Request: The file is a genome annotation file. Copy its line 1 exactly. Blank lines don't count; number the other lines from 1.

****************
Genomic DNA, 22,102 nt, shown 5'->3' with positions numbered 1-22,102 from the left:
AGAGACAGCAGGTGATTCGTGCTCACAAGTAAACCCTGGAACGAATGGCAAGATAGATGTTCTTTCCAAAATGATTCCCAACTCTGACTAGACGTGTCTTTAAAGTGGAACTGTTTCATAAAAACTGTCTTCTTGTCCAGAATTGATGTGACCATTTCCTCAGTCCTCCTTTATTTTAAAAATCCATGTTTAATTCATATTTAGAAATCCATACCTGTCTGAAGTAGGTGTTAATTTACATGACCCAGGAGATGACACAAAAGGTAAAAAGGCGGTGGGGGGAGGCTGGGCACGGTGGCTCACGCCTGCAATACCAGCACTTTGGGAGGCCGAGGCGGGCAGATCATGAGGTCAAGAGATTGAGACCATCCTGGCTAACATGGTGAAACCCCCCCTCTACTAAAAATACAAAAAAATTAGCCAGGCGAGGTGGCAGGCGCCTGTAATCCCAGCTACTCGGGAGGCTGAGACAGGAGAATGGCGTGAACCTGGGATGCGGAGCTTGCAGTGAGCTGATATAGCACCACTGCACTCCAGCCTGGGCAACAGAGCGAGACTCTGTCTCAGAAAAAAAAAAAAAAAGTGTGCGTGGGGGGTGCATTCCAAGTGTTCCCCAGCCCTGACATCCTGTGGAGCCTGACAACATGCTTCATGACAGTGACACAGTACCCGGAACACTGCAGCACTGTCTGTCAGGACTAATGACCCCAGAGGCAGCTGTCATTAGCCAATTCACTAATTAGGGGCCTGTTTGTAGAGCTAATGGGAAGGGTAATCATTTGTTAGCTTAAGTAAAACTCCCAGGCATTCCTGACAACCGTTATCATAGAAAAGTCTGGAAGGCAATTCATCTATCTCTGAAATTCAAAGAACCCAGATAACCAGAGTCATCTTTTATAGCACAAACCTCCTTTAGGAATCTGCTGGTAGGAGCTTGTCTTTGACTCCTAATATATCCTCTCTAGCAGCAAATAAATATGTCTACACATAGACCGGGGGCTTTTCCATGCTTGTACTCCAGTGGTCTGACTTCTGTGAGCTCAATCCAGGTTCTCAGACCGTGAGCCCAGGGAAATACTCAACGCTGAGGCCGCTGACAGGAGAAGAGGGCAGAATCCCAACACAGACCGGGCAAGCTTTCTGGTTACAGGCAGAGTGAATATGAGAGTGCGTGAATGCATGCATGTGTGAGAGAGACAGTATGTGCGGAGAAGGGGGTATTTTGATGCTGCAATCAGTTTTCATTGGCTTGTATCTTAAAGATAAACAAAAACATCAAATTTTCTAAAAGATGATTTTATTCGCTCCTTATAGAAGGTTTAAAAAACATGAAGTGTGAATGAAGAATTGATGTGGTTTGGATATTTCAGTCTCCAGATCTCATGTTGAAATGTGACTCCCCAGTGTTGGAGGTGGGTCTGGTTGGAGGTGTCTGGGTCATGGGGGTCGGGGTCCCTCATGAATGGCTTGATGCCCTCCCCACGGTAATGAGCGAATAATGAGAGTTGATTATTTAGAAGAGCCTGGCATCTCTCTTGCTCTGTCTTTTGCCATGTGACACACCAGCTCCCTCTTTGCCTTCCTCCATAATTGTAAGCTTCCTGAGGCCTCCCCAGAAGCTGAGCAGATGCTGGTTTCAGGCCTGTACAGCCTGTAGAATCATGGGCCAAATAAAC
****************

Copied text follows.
Genomic DNA, 22,102 nt, shown 5'->3' with positions numbered 1-22,102 from the left: